- NEP-INO-2011-10-22 (Innovation)
- NEP-IPR-2011-10-22 (Intellectual Property Rights)
- NEP-LAW-2011-10-22 (Law & Economics)
Please report citation or reference errors to , or , if you are the registered author of the cited work, log in to your RePEc Author Service profile, click on "citations" and make appropriate adjustments.:
- Mortimer, Julie Holland & Nosko, Chris & Sorensen, Alan, 2012.
"Supply responses to digital distribution: Recorded music and live performances,"
Information Economics and Policy,
Elsevier, vol. 24(1), pages 3-14.
- Julie Holland Mortimer & Chris Nosko & Alan Sorensen, 2010. "Supply Responses to Digital Distribution: Recorded Music and Live Performances," NBER Working Papers 16507, National Bureau of Economic Research, Inc.
- Tyler Cowen, 2000. "Creative industries: contracts between art and commerce, by Caves, R.E. Cambridge and London: Harvard University Press, 2000, ix + 454 pp., $45.00 (cloth)," Managerial and Decision Economics, John Wiley & Sons, Ltd., vol. 21(5), pages 208-209.
- Michele Boldrin & David K Levine, 2008.
"Against Intellectual Monopoly,"
122247000000002371, UCLA Department of Economics.
- Rob, Rafael & Waldfogel, Joel, 2006.
"Piracy on the High C's: Music Downloading, Sales Displacement, and Social Welfare in a Sample of College Students,"
Journal of Law and Economics,
University of Chicago Press, vol. 49(1), pages 29-62, April.
- Rafael Rob & Joel Waldfogel, 2004. "Piracy on the High C's: Music Downloading, Sales Displacement, and Social Welfare in a Sample of College Students," NBER Working Papers 10874, National Bureau of Economic Research, Inc.
- Connolly, Marie & Krueger, Alan B., 2006.
"Rockonomics: The Economics of Popular Music,"
Handbook of the Economics of Art and Culture,
- Marie Connolly & Alan Krueger, 2005. "Rockonomics: The Economics of Popular Music," Working Papers 878, Princeton University, Department of Economics, Industrial Relations Section..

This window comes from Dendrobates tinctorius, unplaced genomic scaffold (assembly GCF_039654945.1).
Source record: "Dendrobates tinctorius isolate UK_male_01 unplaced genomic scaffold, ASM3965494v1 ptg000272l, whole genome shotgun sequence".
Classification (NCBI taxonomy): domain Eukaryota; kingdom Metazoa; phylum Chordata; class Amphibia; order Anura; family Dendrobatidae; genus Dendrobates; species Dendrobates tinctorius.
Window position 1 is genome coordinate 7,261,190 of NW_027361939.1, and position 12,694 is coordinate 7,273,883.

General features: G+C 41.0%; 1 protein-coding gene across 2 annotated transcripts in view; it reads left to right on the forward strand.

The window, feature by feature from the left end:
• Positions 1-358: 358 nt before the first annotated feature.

- Marie Connolly & Alan B. Krueger, 2005. "Rockonomics: The Economics of Popular Music," NBER Working Papers 11282, National Bureau of Economic Research, Inc.
- Joel Waldfogel, 2011. "Bye, Bye, Miss American Pie? The Supply of New Recorded Music Since Napster," NBER Working Papers 16882, National Bureau of Economic Research, Inc.
Blog mentionsAs found by EconAcademics.org, the blog aggregator for Economics research:CitEc Project, subscribe to its RSS feed for this item.
- Brett Danaher & Samita Dhanasobhon & Michael D. Smith & Rahul Telang, 2014.
"Understanding Media Markets in the Digital Age: Economics and Methodology,"
in: Economics of Digitization
National Bureau of Economic Research, Inc.
- Brett Danaher & Samita Dhanasobhon & Michael D. Smith & Rahul Telang, 2013. "Understanding Media Markets in the Digital Age: Economics and Methodology," NBER Working Papers 19634, National Bureau of Economic Research, Inc.
- Bronwyn Hall & Christian Helmers & Mark Rogers & Vania Sena, 2014. "The Choice between Formal and Informal Intellectual Property: A Review," Journal of Economic Literature, American Economic Association, vol. 52(2), pages 375-423, June.
For technical questions regarding this item, or to correct its authors, title, abstract, bibliographic or download information, contact: ().
If references are entirely missing, you can add them using this form.